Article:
Are there ghosts in the Irma Hotel?
Is there a haunted room where guests have reported strange incidents?
Have spirits checked into the 111-year-old hotel — and remained?
Some people believe the answer to all three of those questions is yes. One reason is Room 35.
It’s one of the original 15 rooms in the hotel, which opened in 1902; two additions over the years have brought the number of rooms to 39. The legendary Buffalo Bill Cody named it for his daughter Irma.
Room 35 is the scene of many of the ghost stories in the hotel. Paranormal investigators have spent the night there, seeking to discover its secrets.
Late at night, a walk down the narrow hallway to Room 35 is in itself unnerving.
“The hallway is creepy,” said front desk clerk Tim Lamb. “It’s like something out of a movie. That’s what gets people in the first place.”
Some claim to have heard disembodied voices. A guest of the hotel named Deborah said she spent the night in Room 35 once and “there was a lot of activity in there” all night long. She was a firm believer the room is haunted.
Room 35, which is known as the Paul Stock room, is a small room with three beds in it, two singles and a double. A poster of Buffalo Bill’s Wild West is under glass on one of the walls.
Stepping inside the room, your skin is struck by how cold it is. The hallway and other rooms are comfortable, even hot in places. But Room 35 is icy as a tomb.
After spending a few minutes examining the room, we shut off the lights to see what might happen. It’s likely because of the legends about the room, and the stories we had just heard, but I felt, well, something was out of the ordinary.
It was rather frightening, and we didn’t linger much longer. My girlfriend Whitney called out to the ghosts, and was eager to meet them. I just wanted out of Room 35.
Lamb said some people stay in the room and report nothing out of the ordinary. Others request the room, hoping to see or experience something from the other side, he said, and some claim they do.
There are reports of guests being awakened in the night by a cold hand, but finding no one there — at least no one who was visible. Others have reported hearing knocking on the walls and ghostly footsteps in a deserted hallway.
Some people claim to have seen ghosts, including the torso of a man in a cavalry uniform.
We stayed in the Buffalo Bill Suite, Room 12, and nothing too eerie happened, although Whitney thought she may have spotted a spook early Sunday morning. A strange light did seem to flit around the room, but I did my best Don Knotts impersonation, shut my eyes tight and went back to sleep.
We tried to make Ol’ Bill feel relaxed around us, and greeted him when we entered the room. Perhaps he appreciated that and decided to leave us alone.
The rest of the hotel also has been the scene of ghostly reports. Employees said they sense Buffalo Bill’s presence, and some say they have caught a glimpse of him.
The Irma has numerous mirrors on its walls. There also are a fair number of men wearing long, droopy mustaches, as Cody did, walking about.
Perhaps people are catching a reflection of a guest — but maybe the original owner is stopping by to check on his investment, and that is what they are witnessing.
“I’ve seen some really weird stuff,” said waitress Tammy Rex.
Spurs jangled in the hotel bar once, Rex recalled, the kind of spurs that Buffalo Bill Cody himself wore. When she went to see who was there, the room was empty — or at least no one was visible, she said.
Rex said a stack of glasses moved, apparently on their own, and a tray packed with glasses somehow tipped over. Water runs on its own, and toilets flush with no human hands on them.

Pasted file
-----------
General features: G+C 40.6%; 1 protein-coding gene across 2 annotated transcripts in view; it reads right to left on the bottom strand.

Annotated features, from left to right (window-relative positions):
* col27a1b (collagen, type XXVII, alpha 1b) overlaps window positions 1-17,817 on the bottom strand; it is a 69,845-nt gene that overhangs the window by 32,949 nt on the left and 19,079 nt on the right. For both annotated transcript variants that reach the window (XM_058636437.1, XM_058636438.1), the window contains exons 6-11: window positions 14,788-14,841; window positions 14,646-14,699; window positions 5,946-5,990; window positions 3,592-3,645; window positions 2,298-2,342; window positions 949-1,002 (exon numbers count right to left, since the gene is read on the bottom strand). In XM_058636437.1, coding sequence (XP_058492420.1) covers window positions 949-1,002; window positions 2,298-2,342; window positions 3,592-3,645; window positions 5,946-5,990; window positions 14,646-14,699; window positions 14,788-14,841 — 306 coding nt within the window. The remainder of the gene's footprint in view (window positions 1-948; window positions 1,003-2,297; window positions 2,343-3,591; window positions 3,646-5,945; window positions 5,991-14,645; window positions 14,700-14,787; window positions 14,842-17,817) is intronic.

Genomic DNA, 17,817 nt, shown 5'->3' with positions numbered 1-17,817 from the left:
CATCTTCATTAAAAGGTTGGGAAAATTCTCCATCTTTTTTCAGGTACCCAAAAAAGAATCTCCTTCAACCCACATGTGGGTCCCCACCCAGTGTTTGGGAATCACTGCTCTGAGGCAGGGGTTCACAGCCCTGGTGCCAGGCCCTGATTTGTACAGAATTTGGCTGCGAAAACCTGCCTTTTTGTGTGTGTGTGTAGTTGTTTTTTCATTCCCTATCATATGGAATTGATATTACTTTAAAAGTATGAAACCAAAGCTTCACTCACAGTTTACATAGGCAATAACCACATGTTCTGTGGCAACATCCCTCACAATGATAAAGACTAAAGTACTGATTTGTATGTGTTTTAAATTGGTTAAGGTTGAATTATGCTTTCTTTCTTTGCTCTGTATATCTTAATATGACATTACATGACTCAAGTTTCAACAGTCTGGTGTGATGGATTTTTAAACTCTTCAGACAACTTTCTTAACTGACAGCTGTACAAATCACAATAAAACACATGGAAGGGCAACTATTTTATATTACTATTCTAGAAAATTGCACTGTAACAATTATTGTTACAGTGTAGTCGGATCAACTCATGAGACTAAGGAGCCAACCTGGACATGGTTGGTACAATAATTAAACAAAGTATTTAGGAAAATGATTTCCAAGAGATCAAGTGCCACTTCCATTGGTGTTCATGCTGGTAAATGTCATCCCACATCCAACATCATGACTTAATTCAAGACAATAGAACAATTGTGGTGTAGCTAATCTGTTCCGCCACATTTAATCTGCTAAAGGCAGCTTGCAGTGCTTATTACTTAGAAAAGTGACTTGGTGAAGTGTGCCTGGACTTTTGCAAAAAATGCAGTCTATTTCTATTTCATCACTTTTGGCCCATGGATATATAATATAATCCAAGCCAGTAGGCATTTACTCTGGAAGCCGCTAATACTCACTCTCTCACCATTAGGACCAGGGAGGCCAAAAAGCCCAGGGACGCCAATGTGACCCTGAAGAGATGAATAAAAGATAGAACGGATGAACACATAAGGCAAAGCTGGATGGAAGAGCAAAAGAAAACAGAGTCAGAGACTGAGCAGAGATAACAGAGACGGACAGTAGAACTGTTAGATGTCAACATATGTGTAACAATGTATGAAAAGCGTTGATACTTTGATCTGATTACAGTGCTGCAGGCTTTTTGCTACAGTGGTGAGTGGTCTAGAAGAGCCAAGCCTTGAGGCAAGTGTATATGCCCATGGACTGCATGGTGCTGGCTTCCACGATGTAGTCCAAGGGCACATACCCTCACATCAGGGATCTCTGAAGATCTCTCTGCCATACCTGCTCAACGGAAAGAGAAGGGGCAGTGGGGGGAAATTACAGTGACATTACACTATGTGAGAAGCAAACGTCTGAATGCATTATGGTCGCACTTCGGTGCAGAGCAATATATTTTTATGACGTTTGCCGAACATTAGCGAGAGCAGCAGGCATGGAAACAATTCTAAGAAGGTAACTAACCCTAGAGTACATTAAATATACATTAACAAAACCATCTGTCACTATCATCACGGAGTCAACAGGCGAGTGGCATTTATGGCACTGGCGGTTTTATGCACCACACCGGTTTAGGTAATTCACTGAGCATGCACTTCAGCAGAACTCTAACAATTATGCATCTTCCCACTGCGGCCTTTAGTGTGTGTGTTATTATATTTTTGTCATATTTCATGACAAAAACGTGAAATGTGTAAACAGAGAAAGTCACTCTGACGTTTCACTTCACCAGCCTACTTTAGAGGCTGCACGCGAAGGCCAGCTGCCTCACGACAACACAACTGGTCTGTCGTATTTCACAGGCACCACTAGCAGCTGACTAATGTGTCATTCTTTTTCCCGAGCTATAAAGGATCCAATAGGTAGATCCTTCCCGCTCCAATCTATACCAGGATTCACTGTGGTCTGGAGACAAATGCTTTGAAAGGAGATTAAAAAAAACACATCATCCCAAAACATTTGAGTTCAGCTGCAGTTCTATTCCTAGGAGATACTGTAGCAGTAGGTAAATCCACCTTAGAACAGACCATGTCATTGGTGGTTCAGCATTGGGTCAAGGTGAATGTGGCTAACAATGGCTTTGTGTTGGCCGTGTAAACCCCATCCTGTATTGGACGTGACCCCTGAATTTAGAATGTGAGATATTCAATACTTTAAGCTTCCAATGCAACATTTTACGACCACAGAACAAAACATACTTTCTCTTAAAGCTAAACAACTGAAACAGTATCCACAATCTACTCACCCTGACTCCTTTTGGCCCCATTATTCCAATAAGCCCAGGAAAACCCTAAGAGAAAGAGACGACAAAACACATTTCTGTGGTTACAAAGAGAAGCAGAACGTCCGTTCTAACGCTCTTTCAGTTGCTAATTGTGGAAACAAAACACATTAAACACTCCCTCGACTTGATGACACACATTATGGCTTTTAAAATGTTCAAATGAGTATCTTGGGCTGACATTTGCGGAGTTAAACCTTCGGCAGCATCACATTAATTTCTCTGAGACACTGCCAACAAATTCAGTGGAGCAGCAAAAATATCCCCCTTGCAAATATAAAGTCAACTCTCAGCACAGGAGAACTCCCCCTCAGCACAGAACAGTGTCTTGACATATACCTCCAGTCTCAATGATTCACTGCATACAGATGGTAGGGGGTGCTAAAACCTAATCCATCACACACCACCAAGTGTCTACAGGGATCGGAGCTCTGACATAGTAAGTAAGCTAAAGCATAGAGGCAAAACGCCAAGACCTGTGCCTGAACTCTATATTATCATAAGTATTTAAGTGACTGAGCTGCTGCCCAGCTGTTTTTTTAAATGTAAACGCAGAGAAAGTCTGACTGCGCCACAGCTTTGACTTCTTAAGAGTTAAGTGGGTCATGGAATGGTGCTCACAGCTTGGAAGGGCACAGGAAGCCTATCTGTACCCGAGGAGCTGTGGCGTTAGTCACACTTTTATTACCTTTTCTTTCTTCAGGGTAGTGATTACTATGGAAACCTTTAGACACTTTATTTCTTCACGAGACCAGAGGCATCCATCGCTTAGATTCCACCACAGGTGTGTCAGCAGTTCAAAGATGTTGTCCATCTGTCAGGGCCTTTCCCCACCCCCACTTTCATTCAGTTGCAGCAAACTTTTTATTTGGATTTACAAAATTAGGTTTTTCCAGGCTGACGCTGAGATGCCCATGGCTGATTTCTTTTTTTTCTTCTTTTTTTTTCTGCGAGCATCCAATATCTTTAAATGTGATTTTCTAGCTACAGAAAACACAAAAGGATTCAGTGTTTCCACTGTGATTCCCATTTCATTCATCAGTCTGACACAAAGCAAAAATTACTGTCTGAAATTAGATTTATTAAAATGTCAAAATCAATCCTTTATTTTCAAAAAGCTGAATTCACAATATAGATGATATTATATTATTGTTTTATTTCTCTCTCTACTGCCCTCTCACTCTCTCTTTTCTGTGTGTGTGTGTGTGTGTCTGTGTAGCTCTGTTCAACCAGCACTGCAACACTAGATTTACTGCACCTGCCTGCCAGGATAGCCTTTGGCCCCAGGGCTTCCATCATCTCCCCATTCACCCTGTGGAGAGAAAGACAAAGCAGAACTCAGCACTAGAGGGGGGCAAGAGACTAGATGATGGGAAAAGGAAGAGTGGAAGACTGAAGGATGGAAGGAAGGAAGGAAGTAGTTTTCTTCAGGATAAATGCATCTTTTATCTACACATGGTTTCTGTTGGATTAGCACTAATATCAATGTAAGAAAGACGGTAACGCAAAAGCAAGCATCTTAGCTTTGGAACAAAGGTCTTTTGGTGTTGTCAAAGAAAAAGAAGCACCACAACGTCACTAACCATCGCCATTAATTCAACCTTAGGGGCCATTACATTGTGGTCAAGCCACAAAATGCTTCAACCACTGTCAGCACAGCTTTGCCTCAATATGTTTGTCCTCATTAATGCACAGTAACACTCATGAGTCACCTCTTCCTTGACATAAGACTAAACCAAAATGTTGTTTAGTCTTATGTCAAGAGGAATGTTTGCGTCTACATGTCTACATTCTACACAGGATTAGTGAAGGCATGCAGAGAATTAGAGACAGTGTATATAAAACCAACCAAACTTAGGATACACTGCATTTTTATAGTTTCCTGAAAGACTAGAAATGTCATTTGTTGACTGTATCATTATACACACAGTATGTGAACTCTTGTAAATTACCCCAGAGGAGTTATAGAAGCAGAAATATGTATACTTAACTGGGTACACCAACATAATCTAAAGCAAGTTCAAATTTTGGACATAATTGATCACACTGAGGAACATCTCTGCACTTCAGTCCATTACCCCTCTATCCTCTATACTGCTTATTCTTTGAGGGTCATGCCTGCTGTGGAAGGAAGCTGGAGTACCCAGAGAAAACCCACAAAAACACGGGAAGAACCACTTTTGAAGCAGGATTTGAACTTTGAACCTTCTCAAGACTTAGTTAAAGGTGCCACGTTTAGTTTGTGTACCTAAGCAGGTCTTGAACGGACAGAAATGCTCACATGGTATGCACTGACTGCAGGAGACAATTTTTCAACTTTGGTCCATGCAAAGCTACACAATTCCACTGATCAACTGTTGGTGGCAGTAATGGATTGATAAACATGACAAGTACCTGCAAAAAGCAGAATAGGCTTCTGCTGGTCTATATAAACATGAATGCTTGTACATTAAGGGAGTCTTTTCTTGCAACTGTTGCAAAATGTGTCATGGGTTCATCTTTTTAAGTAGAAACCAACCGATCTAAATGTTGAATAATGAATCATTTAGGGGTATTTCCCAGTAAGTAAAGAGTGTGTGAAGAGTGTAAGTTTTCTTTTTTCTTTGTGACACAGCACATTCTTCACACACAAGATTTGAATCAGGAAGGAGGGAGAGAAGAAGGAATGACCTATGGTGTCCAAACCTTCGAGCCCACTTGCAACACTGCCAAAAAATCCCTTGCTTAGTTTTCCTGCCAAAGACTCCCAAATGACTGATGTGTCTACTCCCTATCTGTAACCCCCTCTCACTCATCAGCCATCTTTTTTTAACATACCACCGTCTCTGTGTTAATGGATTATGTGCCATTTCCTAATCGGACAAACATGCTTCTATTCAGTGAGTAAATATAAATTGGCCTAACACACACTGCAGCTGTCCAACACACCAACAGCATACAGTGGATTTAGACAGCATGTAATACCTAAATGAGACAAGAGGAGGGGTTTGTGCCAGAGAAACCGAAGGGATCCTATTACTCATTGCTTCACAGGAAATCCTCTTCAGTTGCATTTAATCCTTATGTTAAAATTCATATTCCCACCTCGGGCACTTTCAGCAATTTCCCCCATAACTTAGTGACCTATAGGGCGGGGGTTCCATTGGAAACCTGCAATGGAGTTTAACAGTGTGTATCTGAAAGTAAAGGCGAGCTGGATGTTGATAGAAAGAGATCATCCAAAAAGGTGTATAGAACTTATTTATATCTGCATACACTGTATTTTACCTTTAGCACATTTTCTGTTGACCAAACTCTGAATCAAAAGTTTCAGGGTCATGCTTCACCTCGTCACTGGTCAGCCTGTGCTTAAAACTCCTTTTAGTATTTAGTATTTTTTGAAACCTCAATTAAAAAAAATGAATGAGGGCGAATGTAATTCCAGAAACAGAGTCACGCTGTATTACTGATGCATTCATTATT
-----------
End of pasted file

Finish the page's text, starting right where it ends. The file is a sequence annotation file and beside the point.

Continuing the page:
Some believe, some don’t
Of course, there are rational explanations. The Irma has steam heat in some rooms. Owner John Darby said steam can push water through the lines, turning on taps and causing toilets to operate.
Darby, 81, first bought the hotel in the 1980s, but he traded it for a ranch after a few years. But he bought it back in 1989 and has operated it ever since, along with his sons Mike and Scott, who are co-owners.
While one of the longest-serving employees, Jenny Riley, insisted she had seen ghosts during her 42 years at the Irma, Darby said he has not spotted a single spirit.
“Some people believe it, some don’t believe it,” he said. “All the help sees it, but I don’t.”
A photograph near the famed cherrywood bar, a gift from England’s Queen Victoria, shows the hotel in its early days. Reportedly, a ghost appears in a corner of the photo from time to time, Darby said.
A study of the photo three weeks ago didn’t indicate any spectre lurking in a corner, but the inspection was done in the light of the day while breakfast was being served.
Some say the ghosts are much more lively during the night.
Steve Franklin, a host at the Irma, said he’s unsure what to believe, but one incident always has made him wonder.
He was alone and doing an audit around 2 a.m. when he heard a loud noise. When Franklin went to check on it, he found a large marquee that announced meal specials had fallen on the floor.
He picked it up, put it back in place and returned to his work. About an hour later, he once more heard a noise, and this one was even louder.
“The marquee was 20 feet away” from where it had been before, Franklin said. “That kind of bothered me. There was nobody in here but me.”
There have been efforts to cleanse the hotel of its spectral guests. Darby said a Crow medicine man walked through the halls, seeking to “chase away all the evil spirits.”
But some employees insist the the hotel’s ghosts have lingered and appear when the mood strikes them. Sometimes, they choose to appear before people.
Darby said he’s glad people believe the Irma is haunted, and he offered this piece of advice.
“Tell them there’s ghosts,” he said with a smile. “It’s good for business.”